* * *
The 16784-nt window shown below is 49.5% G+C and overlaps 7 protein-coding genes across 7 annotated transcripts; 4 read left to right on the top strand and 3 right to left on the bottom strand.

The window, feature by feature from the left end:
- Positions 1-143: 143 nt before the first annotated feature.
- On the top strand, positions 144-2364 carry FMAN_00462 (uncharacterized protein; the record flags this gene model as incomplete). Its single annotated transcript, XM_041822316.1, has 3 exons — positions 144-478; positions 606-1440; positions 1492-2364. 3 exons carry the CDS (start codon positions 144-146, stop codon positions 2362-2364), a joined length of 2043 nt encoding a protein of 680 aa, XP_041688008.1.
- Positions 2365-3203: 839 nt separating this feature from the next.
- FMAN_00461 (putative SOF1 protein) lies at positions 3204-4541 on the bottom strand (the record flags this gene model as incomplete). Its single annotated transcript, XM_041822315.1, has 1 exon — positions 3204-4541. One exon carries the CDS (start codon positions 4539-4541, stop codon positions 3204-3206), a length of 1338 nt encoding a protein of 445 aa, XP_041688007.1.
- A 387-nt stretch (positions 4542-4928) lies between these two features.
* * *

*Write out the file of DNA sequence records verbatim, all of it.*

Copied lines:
The 16784-nt window shown below is 49.5% G+C and overlaps 7 protein-coding genes across 7 annotated transcripts; 4 read left to right on the top strand and 3 right to left on the bottom strand.

The window, feature by feature from the left end:
- Positions 1-143: 143 nt before the first annotated feature.
- On the top strand, positions 144-2364 carry FMAN_00462 (uncharacterized protein; the record flags this gene model as incomplete). Its single annotated transcript, XM_041822316.1, has 3 exons — positions 144-478; positions 606-1440; positions 1492-2364. 3 exons carry the CDS (start codon positions 144-146, stop codon positions 2362-2364), a joined length of 2043 nt encoding a protein of 680 aa, XP_041688008.1.
- Positions 2365-3203: 839 nt separating this feature from the next.
- FMAN_00461 (putative SOF1 protein) lies at positions 3204-4541 on the bottom strand (the record flags this gene model as incomplete). Its single annotated transcript, XM_041822315.1, has 1 exon — positions 3204-4541. One exon carries the CDS (start codon positions 4539-4541, stop codon positions 3204-3206), a length of 1338 nt encoding a protein of 445 aa, XP_041688007.1.
- A 387-nt stretch (positions 4542-4928) lies between these two features.